Don’t alienate your audience

I shouldn’t even have to say it, really. I mean it’s like Speech-Giving 101: Don’t alienate your audience.

Today’s story stems from a comedy show I saw this weekend, one star comedian doing his thing at 10:15 on a Saturday night in the middle of the Connecticut woods. Now, granted, it ain’t Broadway. But nobody forced him to book the show. He chose to be there.

And we, the audience, also chose to be there. We knew it was a 10:15 show on a Saturday night in the middle of the woods. We bought the tickets; we wanted to be there, to hear him.

Well, apparently not enough of us wanted that—the gig was far from sold out. But the people he was complaining to—we had bought the damn tickets. All he had to do was

bring us the funny.

Yet he started his set by complaining about being there. I don’t think I was the only person in the audience who felt put off by that. I’ve seen him three times now, so I know how good he can be. But this set—not so funny.

Don’t bring your bad mood to the mic

Now, you may be thinking this advice will never apply to you, since you have no desire to do an hour-long stand-up comedy set. Heck, you even wince when people ask you do deliver a 10-minute speech. But I’ve seen plenty of business speakers alienate their audience.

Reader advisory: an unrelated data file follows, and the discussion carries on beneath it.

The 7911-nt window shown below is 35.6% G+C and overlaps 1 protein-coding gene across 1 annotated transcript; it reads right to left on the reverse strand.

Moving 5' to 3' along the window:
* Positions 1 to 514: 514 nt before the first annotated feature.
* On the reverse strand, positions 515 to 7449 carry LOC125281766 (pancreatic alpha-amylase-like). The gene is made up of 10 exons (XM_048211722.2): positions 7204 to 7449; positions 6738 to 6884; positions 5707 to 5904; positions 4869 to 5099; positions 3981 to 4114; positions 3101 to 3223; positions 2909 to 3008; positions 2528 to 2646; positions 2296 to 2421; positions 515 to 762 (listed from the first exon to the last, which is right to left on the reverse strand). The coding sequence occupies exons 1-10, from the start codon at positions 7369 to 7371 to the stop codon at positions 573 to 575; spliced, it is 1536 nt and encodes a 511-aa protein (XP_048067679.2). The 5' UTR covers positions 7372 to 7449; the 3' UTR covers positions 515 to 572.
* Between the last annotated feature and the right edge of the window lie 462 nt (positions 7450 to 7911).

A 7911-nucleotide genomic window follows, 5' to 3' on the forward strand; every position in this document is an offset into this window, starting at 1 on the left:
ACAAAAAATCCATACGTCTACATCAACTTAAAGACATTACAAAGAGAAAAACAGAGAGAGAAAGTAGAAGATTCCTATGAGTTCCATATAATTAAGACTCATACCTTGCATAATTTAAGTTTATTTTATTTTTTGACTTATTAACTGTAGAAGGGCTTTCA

Stomp onstage, papers flying in your wake, and start reading your speech for the first time. That’s another pro tip: Don’t read your speech out loud for the first time during the event. Have a little more respect for the audience than that.

Don’t begin your speech by ad libbing—as I swear one of my speakers once did—”I’d rather be talking to you about a business topic, but this is what they gave me to say.” (P.S. it was a business topic—and one that would bite him in the butt less than two years later.)

Even if you’re speaking about something you have less than zero passion for (I once wrote a speech about the chemical composition of makeup), your audience is excited to hear your thoughts. Reflect some of that excitement back; be happy to be there. And—as one speaker I know added silently—happy to leave. And in between those two points? You guessed it: happy.

Grumble all you want on your own time. But while you’re at an event, give the people what they want: You and your wisdom.

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